The Scottish startup, which has raised around £5m (US$5.9m) in investment since it was founded in 2016, said it is continuing to develop commercial relationships with customers across the pet food and aquaculture sectors.
Headquartered in Edinburgh, MiAlgae recycles co-products from the local whisky industry, such as pot ale, as feedstocks to produce its microalgae derived omega-3 product.
NaturAlgae is a dry powder with a high concentration of DHA and other oils, which can be supplemented into aqua feed and pet food formulations.
The launch follows expansion at MiAlgae's commercial production site, located to the north of Glasgow, with eight new bioreactors recently installed at the facility. Final commissioning is underway, and the vessels will enable it to boost production capacity "almost immediately."
With a growing waiting list of customers, the startup said it eventually expects to be producing hundreds of tons of its omega-3 powder per year.
Douglas Martin, MD and founder, MiAlgae, said: “This expansion of our commercial production site marks a huge milestone on our journey to champion the circular economy. With the addition of our new equipment, we are now able to take our product to market at a meaningful scale with significant headroom to grow.”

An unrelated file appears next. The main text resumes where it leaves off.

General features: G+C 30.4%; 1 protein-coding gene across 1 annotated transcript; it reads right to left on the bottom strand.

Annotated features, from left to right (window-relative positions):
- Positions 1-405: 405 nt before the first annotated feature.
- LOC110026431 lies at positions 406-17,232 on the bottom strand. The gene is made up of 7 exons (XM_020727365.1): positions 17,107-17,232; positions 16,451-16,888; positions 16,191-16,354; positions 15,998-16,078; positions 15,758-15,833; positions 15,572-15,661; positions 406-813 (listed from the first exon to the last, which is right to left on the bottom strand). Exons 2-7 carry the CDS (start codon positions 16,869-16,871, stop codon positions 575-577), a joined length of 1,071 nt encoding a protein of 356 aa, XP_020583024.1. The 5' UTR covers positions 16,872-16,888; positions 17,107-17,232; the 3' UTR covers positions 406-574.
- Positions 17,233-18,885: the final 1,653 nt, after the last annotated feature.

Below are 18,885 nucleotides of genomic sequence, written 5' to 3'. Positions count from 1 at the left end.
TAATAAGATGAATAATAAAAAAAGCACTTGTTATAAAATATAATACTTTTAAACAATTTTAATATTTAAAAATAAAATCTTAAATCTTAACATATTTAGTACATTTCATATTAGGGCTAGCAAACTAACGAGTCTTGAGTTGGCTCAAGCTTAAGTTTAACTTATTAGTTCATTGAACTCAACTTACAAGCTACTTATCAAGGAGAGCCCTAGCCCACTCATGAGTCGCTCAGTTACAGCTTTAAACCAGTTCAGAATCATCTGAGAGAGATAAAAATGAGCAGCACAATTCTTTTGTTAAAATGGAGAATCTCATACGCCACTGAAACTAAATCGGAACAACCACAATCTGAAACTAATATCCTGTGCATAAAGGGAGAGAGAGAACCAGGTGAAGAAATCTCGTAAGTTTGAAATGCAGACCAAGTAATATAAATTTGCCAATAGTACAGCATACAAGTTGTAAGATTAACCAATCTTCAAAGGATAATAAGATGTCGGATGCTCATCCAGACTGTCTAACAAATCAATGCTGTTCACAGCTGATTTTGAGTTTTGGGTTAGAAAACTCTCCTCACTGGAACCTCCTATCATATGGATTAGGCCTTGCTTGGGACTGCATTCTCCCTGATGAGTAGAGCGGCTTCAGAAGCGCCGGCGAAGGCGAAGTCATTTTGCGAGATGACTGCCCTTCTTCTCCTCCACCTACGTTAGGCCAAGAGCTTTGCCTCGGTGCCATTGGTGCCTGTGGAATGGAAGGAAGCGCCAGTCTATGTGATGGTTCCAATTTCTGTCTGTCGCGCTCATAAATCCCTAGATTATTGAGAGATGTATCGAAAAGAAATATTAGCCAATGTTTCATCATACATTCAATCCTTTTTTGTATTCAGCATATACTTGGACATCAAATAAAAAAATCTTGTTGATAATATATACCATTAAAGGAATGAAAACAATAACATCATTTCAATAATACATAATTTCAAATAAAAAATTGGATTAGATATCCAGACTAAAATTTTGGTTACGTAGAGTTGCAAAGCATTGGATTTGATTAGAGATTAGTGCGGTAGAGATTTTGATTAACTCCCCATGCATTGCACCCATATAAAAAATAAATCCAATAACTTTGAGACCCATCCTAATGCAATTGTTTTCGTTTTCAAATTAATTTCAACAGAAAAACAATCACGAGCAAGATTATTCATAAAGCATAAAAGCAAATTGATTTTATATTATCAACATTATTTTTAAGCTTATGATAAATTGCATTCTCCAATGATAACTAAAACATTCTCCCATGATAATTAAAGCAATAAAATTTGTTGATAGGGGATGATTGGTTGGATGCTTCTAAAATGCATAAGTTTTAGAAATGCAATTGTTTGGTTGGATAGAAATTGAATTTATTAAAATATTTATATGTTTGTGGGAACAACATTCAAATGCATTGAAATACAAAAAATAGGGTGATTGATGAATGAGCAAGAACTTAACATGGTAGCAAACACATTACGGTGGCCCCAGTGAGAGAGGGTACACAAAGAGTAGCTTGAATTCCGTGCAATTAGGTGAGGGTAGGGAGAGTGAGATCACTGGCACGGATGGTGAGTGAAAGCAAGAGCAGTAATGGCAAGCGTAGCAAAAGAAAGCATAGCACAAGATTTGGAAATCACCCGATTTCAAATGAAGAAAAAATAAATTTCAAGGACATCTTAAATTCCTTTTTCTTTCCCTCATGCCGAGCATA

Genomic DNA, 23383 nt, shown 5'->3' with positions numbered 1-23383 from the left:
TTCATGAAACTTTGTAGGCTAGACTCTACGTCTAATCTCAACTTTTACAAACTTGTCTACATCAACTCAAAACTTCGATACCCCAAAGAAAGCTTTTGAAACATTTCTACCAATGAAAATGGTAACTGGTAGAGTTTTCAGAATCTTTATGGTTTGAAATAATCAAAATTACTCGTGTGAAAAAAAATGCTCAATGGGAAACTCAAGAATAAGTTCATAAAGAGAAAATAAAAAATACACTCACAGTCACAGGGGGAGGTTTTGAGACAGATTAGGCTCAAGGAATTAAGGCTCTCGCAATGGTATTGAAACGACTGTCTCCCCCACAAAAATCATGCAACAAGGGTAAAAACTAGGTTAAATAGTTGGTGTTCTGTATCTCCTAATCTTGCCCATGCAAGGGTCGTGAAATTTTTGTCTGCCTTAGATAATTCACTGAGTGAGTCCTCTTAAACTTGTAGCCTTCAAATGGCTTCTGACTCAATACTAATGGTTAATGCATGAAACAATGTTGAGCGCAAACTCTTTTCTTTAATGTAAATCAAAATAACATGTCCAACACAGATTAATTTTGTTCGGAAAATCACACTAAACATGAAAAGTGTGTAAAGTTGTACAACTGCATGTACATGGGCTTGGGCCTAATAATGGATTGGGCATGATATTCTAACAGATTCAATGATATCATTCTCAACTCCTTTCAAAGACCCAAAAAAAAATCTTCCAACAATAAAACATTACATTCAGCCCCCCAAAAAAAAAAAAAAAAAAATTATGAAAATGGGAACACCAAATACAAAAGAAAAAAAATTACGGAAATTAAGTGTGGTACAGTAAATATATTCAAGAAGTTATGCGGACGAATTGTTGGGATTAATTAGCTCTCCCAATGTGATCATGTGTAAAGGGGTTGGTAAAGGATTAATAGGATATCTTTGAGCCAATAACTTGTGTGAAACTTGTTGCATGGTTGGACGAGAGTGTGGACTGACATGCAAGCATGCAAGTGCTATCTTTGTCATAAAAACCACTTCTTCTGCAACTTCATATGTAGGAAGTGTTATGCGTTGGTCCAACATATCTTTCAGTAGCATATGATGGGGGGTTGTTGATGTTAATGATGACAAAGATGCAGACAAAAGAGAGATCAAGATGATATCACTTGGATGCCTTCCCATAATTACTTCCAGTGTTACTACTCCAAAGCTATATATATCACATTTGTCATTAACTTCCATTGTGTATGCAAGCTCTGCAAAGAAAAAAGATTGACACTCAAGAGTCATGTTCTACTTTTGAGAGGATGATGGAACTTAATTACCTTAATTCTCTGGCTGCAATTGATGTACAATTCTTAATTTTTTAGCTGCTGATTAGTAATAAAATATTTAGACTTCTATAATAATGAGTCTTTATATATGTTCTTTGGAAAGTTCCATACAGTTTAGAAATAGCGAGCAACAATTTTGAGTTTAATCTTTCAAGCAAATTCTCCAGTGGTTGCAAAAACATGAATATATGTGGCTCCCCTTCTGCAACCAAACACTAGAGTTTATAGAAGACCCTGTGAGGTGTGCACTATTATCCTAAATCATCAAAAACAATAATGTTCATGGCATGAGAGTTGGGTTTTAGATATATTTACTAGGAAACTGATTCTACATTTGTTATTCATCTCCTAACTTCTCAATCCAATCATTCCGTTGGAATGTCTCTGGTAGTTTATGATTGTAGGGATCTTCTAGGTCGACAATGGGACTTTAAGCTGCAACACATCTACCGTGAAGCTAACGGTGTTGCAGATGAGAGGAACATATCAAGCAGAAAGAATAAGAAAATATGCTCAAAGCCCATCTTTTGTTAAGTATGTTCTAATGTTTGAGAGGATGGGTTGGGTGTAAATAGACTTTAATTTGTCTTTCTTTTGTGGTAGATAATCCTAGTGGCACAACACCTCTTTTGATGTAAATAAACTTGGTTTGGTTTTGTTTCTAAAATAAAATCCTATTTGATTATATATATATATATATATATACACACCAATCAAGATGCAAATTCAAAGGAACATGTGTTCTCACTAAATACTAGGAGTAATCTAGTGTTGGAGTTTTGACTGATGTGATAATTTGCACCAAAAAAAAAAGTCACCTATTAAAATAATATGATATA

Using the outputs from a single distillery, MiAlgae maintains that its technology has the potential to save 80k tons of CO2, recycle 14.4m liters of water and protect tens of thousands of tons of fish annually.
Earlier this year, the biotech announced a partnership with Falkirk Distillery whereby the whisky maker’s co-products will be transported to MiAlgae’s site for use in the NaturAlgae manufacturing process.
“We’re committed to scaling quickly and have plans to work closely with a number of distilleries across Scotland where we can co-locate MiAlgae’s technology with the distilleries, creating an on-site water recycling solution for the distillery, and a greater production capacity. This will allow us to expand rapidly and make a very real stride towards the sector’s environmental goals,” added Martin.
The malt whisky industry in Scotland alone produces about three billion liters of pot ale on an annual basis. The liquid is challenging to dispose of, and for decades the industry has been keen to develop more environmentally and economically sustainable methods to manage it.